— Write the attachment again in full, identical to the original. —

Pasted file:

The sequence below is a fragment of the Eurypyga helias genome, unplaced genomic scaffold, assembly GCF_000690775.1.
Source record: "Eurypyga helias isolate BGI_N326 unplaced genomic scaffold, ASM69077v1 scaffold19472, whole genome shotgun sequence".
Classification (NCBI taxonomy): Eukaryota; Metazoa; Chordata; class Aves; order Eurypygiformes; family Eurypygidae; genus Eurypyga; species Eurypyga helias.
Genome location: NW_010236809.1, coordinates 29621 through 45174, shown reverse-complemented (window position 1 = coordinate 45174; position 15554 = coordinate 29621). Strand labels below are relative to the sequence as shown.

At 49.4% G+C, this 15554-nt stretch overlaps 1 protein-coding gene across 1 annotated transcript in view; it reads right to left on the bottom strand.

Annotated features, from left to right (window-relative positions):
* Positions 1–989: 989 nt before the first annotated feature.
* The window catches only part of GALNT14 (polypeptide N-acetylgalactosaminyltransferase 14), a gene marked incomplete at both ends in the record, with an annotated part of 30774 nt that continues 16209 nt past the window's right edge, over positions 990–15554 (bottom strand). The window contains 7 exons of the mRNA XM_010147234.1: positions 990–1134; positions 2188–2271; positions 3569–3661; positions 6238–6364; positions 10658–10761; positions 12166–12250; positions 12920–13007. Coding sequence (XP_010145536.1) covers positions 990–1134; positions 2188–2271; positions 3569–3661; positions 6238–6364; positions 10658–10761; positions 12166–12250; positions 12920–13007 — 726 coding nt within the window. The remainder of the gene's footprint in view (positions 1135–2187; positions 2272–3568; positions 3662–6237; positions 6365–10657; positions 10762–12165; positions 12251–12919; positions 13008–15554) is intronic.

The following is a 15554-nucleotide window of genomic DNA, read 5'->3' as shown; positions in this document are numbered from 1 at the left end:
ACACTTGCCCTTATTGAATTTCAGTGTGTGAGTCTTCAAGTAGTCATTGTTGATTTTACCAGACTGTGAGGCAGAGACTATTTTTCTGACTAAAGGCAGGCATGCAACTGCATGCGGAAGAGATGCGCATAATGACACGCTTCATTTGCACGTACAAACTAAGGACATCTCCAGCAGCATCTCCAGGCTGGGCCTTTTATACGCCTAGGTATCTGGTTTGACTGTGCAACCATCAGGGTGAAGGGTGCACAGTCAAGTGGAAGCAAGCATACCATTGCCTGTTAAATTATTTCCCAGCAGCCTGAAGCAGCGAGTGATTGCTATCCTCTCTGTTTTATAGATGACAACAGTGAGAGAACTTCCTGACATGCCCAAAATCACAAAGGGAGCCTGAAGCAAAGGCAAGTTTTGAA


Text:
The sequence below is a fragment of the Eurypyga helias genome, unplaced genomic scaffold, assembly GCF_000690775.1.
Source record: "Eurypyga helias isolate BGI_N326 unplaced genomic scaffold, ASM69077v1 scaffold19472, whole genome shotgun sequence".
Classification (NCBI taxonomy): Eukaryota; Metazoa; Chordata; class Aves; order Eurypygiformes; family Eurypygidae; genus Eurypyga; species Eurypyga helias.
Genome location: NW_010236809.1, coordinates 29621 through 45174, shown reverse-complemented (window position 1 = coordinate 45174; position 15554 = coordinate 29621). Strand labels below are relative to the sequence as shown.

At 49.4% G+C, this 15554-nt stretch overlaps 1 protein-coding gene across 1 annotated transcript in view; it reads right to left on the bottom strand.

Annotated features, from left to right (window-relative positions):
* Positions 1–989: 989 nt before the first annotated feature.
* The window catches only part of GALNT14 (polypeptide N-acetylgalactosaminyltransferase 14), a gene marked incomplete at both ends in the record, with an annotated part of 30774 nt that continues 16209 nt past the window's right edge, over positions 990–15554 (bottom strand). The window contains 7 exons of the mRNA XM_010147234.1: positions 990–1134; positions 2188–2271; positions 3569–3661; positions 6238–6364; positions 10658–10761; positions 12166–12250; positions 12920–13007. Coding sequence (XP_010145536.1) covers positions 990–1134; positions 2188–2271; positions 3569–3661; positions 6238–6364; positions 10658–10761; positions 12166–12250; positions 12920–13007 — 726 coding nt within the window. The remainder of the gene's footprint in view (positions 1135–2187; positions 2272–3568; positions 3662–6237; positions 6365–10657; positions 10762–12165; positions 12251–12919; positions 13008–15554) is intronic.

The following is a 15554-nucleotide window of genomic DNA, read 5'->3' as shown; positions in this document are numbered from 1 at the left end:
ACACTTGCCCTTATTGAATTTCAGTGTGTGAGTCTTCAAGTAGTCATTGTTGATTTTACCAGACTGTGAGGCAGAGACTATTTTTCTGACTAAAGGCAGGCATGCAACTGCATGCGGAAGAGATGCGCATAATGACACGCTTCATTTGCACGTACAAACTAAGGACATCTCCAGCAGCATCTCCAGGCTGGGCCTTTTATACGCCTAGGTATCTGGTTTGACTGTGCAACCATCAGGGTGAAGGGTGCACAGTCAAGTGGAAGCAAGCATACCATTGCCTGTTAAATTATTTCCCAGCAGCCTGAAGCAGCGAGTGATTGCTATCCTCTCTGTTTTATAGATGACAACAGTGAGAGAACTTCCTGACATGCCCAAAATCACAAAGGGAGCCTGAAGCAAAGGCAAGTTTTGAA